Designing a profitable trading system is key, but the way that profits and losses vary can have an impact on your long-term success.
In my previous article, I wrote
that, other things being equal, a
trading system with lower volatility
would triumph over a system
with higher volatility. To
prove my point, I gave examples
(and a small spreadsheet model)
wherein a system with half the
volatility of its competitor came
out ahead 70-80% of the time
when given the same sequence
of trading results.
Before we go any further, I should make a point of
definition: Volatility is the variance of returns from the
trades. The greater the dispersion of trading results, the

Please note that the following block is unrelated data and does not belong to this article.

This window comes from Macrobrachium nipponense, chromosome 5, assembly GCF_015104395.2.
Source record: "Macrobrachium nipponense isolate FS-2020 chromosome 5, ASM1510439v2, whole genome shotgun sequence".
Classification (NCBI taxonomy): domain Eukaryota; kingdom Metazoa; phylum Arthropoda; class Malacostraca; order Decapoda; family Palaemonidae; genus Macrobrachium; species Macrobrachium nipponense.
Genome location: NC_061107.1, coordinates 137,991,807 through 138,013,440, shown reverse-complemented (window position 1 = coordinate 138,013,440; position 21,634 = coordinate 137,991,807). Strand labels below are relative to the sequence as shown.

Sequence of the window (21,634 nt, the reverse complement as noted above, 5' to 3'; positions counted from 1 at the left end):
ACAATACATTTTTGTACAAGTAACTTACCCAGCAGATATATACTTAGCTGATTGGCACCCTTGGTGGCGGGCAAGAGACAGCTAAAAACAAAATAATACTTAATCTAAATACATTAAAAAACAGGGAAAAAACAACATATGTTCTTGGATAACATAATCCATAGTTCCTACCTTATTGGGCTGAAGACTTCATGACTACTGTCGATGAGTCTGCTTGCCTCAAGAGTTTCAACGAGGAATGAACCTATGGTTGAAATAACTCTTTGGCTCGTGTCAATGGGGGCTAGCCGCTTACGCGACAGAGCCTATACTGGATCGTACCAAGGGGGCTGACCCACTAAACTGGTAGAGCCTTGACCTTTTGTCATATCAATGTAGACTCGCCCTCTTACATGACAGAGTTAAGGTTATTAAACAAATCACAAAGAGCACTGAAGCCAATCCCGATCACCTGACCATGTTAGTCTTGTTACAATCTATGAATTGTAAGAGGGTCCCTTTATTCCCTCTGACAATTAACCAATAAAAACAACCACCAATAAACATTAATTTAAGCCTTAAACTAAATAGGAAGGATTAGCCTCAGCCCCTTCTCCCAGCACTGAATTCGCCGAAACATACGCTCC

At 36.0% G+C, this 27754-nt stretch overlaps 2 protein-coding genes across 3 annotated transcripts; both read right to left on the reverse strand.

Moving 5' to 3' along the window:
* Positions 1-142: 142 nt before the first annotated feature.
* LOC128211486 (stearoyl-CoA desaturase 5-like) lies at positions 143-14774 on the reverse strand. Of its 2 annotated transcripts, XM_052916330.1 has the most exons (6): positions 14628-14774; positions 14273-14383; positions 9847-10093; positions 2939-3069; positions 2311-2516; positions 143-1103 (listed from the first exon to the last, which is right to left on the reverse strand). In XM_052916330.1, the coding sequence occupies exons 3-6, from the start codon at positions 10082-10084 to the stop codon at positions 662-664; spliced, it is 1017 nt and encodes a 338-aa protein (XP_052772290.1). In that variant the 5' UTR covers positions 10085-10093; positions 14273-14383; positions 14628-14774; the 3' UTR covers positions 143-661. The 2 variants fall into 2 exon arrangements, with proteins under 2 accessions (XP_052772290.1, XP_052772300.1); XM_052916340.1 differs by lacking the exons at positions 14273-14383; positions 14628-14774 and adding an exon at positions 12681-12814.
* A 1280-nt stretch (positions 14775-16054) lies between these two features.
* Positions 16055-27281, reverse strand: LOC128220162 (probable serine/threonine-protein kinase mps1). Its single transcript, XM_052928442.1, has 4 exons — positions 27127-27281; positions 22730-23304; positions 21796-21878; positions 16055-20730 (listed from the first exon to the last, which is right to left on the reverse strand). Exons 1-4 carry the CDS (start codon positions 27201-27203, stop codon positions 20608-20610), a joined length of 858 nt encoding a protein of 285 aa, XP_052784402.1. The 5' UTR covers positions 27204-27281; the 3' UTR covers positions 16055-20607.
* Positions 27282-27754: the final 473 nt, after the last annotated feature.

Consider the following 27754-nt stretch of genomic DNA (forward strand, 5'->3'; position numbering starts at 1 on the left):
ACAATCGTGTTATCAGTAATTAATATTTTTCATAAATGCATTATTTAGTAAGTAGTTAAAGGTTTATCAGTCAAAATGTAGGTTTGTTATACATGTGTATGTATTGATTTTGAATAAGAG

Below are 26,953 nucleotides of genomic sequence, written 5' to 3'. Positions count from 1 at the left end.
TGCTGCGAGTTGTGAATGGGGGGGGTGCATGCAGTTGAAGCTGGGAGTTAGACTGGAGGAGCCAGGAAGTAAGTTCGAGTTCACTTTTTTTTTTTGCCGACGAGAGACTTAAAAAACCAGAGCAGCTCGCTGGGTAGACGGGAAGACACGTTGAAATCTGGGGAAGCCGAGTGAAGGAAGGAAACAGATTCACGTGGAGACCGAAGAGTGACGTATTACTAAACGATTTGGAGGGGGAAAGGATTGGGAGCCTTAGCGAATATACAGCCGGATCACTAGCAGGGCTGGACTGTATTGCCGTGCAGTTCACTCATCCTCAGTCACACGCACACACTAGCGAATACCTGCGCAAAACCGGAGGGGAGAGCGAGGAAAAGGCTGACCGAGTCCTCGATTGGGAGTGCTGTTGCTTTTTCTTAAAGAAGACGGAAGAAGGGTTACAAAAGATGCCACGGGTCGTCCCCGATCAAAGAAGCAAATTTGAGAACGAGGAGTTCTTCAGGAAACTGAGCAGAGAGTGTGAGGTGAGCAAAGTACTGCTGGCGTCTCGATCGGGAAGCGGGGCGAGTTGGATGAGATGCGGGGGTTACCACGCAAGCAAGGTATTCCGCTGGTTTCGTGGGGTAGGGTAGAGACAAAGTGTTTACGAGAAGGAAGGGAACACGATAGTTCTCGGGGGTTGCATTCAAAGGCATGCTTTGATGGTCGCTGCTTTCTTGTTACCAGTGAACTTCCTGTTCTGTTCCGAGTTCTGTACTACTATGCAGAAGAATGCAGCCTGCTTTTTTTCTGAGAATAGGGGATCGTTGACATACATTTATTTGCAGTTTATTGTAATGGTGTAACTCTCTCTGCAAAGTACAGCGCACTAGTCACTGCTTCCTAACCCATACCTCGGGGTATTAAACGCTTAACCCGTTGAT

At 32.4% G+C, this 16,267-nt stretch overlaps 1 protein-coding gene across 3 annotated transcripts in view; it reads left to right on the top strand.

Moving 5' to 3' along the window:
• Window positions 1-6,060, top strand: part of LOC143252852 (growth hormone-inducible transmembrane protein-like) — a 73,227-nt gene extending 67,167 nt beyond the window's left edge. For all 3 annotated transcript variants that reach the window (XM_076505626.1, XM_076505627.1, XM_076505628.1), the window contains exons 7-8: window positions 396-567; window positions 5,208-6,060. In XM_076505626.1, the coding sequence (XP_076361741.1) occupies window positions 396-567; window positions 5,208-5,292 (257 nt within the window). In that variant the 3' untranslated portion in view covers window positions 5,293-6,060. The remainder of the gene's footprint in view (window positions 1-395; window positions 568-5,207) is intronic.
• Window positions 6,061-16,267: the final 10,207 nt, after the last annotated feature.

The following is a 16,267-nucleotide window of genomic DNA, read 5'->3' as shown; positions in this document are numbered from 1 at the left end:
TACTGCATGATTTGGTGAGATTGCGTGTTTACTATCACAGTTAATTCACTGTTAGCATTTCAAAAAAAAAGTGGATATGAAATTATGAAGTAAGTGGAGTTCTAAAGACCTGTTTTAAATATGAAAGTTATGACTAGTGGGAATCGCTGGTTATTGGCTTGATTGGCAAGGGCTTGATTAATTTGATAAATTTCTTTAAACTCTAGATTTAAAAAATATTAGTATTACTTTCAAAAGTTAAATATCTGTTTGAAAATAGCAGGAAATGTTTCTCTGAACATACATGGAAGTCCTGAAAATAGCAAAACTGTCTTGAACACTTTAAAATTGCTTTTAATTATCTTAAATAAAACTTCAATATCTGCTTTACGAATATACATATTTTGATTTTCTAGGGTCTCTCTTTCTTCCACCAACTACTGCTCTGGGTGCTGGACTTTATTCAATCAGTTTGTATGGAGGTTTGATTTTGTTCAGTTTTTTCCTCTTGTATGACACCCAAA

greater the volatility. That said, the problem with a high-volatility system is that
losses put a trader further in the hole, requiring greater
percentage returns in order to recover. The classic example is
starting with $100 and trying to get to $120, a 20% return. If,
instead, you first lose 20%, you must have a 50% return on
$80 to reach your initial goal of $120 on the next trade.